The holiday spirit was audible outside Steve Croman’s mansion on the Upper East Side on Thursday night, but the singers were not singing “Jingle Bells”.
As members of the Stop Croman Coalition, a tenant group formed in 2007 to hold the notorious landlord to account, put their feelings about him to music, a colorful rewrite of “You’re a Mean One, Mr. Grinch. Â»Stood out:
âYou are a demon, Mr. Croman.
You are a hell devil.
You are the owners’ Bernie Madoff
And a slumlord too
Mr. Cromanâ¦ â
The song served as an introduction for State Senator Brad Hoylman, who came with a legislative giveaway: a bill prohibiting homeowners convicted of fraud or violating housing laws from receiving funding from banks at state charter.
The goal of the proposed legislation, Hoylman said, is to prevent bad actors like Croman from purchasing additional buildings and subjecting more tenants to harassment.
“[They] will not receive more money to develop their evil empires and take advantage of even more New Yorkers, âhe said.
Croman has been criticized for years for his alleged predatory treatment of tenants.
He spent eight months in jail after pleading guilty to robbery and tax evasion in 2017, and agreed to pay $ 8 million to settle allegations that he was harassing tenants in rent-regulated apartments. As part of the settlement, temporary control of its more than 100 properties was handed over to Michael Besen’s New York management until 2023.
But in the years since his release, critics say Croman resumed many of his old tactics.
The real deal reported in 2019 that the infamous owner had returned to the city’s real estate market, acquiring new buildings and passing over to give orders to the supers of his existing properties, despite the five-year ban that allegedly prevents him from managing his wallet.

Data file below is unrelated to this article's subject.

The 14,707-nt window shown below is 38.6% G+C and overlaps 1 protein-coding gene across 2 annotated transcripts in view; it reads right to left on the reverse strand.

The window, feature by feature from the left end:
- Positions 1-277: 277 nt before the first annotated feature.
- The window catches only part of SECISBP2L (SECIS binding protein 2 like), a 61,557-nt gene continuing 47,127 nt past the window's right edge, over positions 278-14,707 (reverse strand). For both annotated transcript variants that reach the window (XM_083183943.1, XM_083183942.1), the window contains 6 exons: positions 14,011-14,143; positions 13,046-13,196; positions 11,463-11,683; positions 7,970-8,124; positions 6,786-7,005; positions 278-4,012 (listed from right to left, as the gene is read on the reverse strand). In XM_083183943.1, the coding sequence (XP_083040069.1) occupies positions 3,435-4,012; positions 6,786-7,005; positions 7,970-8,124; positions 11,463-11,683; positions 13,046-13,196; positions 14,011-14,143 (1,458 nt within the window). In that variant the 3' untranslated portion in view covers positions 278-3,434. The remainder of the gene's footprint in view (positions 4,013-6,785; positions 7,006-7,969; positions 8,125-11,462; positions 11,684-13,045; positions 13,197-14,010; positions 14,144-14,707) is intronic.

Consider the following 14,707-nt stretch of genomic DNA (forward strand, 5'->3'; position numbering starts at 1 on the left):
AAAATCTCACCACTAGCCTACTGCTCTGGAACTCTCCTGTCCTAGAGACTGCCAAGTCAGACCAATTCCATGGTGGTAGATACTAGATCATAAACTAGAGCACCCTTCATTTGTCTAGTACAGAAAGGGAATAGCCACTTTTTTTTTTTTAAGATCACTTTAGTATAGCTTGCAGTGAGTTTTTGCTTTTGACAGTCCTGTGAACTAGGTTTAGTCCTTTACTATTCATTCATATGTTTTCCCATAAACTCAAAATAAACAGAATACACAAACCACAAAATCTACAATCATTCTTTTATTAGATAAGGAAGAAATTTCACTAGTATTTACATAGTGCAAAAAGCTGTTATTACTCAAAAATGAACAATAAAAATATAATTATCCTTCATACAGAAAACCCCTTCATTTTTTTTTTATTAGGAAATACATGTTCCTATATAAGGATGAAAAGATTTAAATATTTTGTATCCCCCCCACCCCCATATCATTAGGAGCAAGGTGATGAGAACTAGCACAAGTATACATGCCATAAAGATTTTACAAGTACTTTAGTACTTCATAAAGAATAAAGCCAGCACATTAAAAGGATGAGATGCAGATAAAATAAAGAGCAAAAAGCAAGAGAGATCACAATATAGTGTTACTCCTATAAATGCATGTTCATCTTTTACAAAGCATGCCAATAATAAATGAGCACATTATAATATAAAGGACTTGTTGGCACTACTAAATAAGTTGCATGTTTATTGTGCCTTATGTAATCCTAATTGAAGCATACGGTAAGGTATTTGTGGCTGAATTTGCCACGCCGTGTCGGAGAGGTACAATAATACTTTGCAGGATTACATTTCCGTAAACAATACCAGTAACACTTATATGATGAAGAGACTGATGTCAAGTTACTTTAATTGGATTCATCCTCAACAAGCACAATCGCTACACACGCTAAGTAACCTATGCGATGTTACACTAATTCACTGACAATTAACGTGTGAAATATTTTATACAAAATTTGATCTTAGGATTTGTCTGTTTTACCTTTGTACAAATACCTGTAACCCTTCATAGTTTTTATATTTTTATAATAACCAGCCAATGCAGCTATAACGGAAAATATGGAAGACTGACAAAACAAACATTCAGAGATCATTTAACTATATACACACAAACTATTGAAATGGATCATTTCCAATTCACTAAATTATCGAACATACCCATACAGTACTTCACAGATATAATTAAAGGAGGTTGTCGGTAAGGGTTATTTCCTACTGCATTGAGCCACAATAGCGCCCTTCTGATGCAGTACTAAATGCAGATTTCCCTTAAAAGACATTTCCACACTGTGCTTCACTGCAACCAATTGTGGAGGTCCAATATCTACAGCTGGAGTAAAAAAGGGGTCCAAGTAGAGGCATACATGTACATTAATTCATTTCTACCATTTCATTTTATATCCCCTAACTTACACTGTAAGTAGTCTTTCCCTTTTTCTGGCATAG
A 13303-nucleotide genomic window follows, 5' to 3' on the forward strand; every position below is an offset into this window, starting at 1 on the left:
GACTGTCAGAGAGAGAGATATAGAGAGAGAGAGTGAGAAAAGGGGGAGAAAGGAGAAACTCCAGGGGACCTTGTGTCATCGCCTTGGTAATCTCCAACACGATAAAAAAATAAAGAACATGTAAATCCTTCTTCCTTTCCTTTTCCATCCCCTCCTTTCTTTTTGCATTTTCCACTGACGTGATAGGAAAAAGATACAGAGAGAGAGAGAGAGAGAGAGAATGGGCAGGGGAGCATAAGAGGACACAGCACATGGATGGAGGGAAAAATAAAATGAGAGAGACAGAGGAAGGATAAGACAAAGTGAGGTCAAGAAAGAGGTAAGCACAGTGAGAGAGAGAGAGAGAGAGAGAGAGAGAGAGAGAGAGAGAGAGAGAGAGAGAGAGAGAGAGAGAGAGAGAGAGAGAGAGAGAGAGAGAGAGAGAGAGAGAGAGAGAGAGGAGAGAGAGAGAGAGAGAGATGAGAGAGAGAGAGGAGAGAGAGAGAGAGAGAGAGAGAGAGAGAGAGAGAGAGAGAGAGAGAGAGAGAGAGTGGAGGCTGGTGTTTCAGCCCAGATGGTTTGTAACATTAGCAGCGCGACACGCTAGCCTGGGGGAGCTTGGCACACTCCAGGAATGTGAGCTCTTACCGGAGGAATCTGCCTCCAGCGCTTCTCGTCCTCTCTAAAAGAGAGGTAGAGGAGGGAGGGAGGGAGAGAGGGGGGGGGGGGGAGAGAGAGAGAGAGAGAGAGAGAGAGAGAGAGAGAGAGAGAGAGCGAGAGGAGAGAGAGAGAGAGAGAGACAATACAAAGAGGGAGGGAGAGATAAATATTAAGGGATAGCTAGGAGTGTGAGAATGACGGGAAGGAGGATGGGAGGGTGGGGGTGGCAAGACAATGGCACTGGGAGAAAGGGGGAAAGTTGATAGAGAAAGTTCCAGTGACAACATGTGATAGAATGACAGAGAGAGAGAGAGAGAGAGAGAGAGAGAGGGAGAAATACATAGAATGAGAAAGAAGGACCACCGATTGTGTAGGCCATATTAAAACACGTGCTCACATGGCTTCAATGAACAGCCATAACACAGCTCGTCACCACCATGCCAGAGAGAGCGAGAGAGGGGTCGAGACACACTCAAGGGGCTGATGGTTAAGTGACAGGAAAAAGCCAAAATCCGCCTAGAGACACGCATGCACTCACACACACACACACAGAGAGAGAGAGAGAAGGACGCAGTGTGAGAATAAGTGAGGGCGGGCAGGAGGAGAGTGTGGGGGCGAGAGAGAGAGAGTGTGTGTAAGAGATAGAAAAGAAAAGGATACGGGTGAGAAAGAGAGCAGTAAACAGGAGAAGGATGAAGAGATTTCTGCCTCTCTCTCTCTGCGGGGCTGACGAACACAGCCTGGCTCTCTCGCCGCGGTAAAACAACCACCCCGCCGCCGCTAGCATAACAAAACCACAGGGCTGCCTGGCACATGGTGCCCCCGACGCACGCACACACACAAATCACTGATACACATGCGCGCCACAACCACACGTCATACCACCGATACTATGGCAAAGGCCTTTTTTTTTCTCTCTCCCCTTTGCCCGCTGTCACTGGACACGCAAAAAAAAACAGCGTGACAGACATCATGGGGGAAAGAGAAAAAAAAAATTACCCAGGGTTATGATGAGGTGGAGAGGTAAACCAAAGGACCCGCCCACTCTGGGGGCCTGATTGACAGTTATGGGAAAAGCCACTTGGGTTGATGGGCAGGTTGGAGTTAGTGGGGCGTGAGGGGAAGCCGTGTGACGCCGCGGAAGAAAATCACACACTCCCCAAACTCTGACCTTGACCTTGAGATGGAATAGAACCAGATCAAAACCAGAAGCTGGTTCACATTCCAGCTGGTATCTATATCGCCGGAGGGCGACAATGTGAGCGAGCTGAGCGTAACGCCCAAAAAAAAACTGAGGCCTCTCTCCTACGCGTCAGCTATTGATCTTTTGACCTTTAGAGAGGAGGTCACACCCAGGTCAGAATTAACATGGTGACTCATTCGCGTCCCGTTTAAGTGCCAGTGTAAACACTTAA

Tenants said TRD they suffered further abuse under the leadership of NYC, which hired former Croman employees. Croman has also faced new lawsuits for allegedly rescinding agreements and illegally deregulating units.
The legislation would prevent Croman from receiving funding from the leading multi-family lender New York Community Bank, which continued to lend to the owner despite being one of the banks he was convicted of fraud.
Excluding construction loans, the city’s three largest commercial real estate lenders – Wells Fargo, JPMorgan Chase and Deutsche Bank, according to TRD2019 ranking – are each federally chartered and would therefore not be affected by the measure. NYCB and Signature Bank, fourth and fifth on the list, respectively, are state banks that would be affected by the bill.
Hoylman, who claimed at the rally that tenants in some of Croman’s apartment buildings lost their heat last month after the landlord stopped paying his bills, said he hoped the ban would send a message that the The state will not tolerate harassment.
“I hope non-state financiers think twice before lending to known slum lords,” he said. Croman did not respond to a request for comment.
Responding to the suggestion that the legislation could constitute a form of double criminality for landowners who have paid for their crimes with time behind bars, Hoylman said state-chartered banks simply shouldn’t help and encourage notorious owners like Croman.
The Conference of State Bank Supervisors, a national organization that supports regulators overseeing state banks, did not comment in time for the publication.
A spokesperson for the Real Estate Board of New York said the business group, which represents landowners, is reviewing the legislation.
The bill will be on the table when the state legislature returns to Albany in January. Until then, the Stop Croman Coalition “will dream of a warm Christmas …”
“Just like those I knew
We had heating and hot water
And all the things that we should
Before the arrival of Steve Croman.